Another true story one week after publishing the blog.

Blogger image courtsey:

The author sitting in his living room sees some people crowded in the neighborhood, he went to see what was going on and found somebody stirring in a large copper vessel (which contained some dry leaves put in water) on the stove. On enquiry I came to know that he was making biofuel after reading my blog (the author felt a sense of pride as it was a good thing to have admirers along with some fear as if his experiment fails anything could happen!). That man also pointed to the elephant dung he has stocked for use! His plan was simple when the water is boiled let it cool add some dung and leave the concoction to ferment for one week, boil collect the vapor in a bottle and pour it in the car.

Witch potion maker image courtsey:

Every elephant has his day!

Elephants are very much related with Indian cultural celebrations like temple festivals, in these programs they are taken to temples to temples thereby inflicting much sufferings in to these poor animals. If they are kept for their dung at least they may better fed (as more feeds mean more dung!). It may be elephant’s day coming as the old adage goes “every elephant has his day”.


booda baby said...

I'm approaching idiocy when it comes to fuels - fossil and otherwise. I kind of think the 'fossil' prefix is a little misleading. :)

But the biodiesel movement just SOUNDS cool. We have one of them going on in Southern California. Apparently, they raid restaurants of their left-over cooking oils. How can you not love that kind of recycling?

Scarlett said...

Thanks for visiting my blog and such nice kind words!


Anonymous said...

That's an interesting important discovery and your 2010 skit's funny, Sasi. I absolutely adore elephants and fear for their survival as a species.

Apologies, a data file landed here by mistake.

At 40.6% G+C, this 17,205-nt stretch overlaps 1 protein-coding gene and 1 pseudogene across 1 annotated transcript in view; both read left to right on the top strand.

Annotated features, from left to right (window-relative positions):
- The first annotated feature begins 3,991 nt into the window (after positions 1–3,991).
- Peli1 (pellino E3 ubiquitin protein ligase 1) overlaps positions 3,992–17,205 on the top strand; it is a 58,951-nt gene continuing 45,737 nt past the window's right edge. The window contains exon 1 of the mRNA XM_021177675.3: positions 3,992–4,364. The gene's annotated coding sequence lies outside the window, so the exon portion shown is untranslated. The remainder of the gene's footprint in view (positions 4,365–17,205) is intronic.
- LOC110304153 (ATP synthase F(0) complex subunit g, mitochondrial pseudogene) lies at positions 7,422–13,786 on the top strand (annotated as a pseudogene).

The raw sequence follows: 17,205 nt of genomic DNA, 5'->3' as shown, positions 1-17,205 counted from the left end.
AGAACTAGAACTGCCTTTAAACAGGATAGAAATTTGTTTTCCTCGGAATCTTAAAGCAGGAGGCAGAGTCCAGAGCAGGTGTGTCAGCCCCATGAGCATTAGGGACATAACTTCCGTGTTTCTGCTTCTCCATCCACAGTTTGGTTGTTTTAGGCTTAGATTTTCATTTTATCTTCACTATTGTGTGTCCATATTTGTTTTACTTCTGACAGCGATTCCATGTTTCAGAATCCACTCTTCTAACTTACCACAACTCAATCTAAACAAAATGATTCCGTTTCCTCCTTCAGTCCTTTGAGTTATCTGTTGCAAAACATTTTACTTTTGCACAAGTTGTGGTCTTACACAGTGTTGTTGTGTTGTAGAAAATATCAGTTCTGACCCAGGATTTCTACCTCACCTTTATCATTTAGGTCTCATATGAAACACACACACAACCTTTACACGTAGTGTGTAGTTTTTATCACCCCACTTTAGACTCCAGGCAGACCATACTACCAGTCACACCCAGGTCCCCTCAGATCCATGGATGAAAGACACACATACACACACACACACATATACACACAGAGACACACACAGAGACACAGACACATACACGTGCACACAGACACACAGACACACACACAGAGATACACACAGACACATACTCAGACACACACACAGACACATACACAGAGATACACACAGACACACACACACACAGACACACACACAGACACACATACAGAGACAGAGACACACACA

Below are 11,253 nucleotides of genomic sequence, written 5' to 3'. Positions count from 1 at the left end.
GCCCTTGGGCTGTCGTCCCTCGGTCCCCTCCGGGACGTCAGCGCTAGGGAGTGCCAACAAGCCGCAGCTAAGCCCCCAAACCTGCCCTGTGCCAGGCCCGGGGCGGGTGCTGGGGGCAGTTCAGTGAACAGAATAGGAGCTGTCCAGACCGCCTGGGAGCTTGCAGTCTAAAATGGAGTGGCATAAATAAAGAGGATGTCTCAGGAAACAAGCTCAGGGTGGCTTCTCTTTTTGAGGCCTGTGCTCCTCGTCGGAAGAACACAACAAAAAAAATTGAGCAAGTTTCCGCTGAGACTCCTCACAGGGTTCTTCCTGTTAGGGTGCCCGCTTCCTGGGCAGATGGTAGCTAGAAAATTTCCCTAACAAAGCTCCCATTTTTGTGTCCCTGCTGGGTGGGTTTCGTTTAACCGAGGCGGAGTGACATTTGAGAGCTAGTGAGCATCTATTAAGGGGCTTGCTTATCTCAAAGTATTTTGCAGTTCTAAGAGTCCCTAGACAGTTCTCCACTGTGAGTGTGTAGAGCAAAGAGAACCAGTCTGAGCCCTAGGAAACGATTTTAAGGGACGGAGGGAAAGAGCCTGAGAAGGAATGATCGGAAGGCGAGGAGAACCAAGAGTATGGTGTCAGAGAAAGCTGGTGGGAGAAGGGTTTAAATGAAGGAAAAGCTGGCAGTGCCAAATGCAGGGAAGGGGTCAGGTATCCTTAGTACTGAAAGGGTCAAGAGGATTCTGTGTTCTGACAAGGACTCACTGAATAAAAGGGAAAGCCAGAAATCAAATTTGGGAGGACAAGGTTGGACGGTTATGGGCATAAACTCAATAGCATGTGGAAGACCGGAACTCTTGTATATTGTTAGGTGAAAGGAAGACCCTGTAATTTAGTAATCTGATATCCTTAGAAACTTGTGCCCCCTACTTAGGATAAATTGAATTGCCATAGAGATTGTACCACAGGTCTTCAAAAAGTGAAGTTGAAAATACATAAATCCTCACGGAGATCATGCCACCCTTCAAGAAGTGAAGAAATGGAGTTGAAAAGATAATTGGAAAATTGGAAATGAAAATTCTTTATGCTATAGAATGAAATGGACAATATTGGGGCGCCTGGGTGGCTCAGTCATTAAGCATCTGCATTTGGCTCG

Keep writing,


Danny said...

Such a brilliant post. yea, i heard something about elephants are related to the indian cultures. but i've learnt more after reading this post. oh btw, thanks for dropping by. have a nice day! :)

Strider said...

Interesting idea, about the Elephants. I am skeptical about all of those biofuel ideas because we still have to come up with the organic materials to convery to biofuel.

How will we do that? There is a limit to what we can grow due to (a) depletion of the nutrients in soil, and (b) shortage of rainfall and other water for irrigation.

The second of those two problems really worries me at the moment as I live in Australia, and our drought is getting worse,not better. Large areas of crop production land are about to be devasted by a shortage of water.

A.C. Dwyer said...

What a great post on biodiesel and elephants. Biodiesel from elephants in India and vegetable oil in the North America, I really hope that biodiesel and other alternative energy sources realize their full potential within the next decade.

Keep up all the great posts.

A.C. Dwyer - Blog

Anonymous said...


You are welcome!
Thanx for the compliment, you have also a good and nice Blog :=)

best Resgards,

am said...

Thank you for your comments, agradesco your visit, I have seen your blog, me very good paerece
my English excuses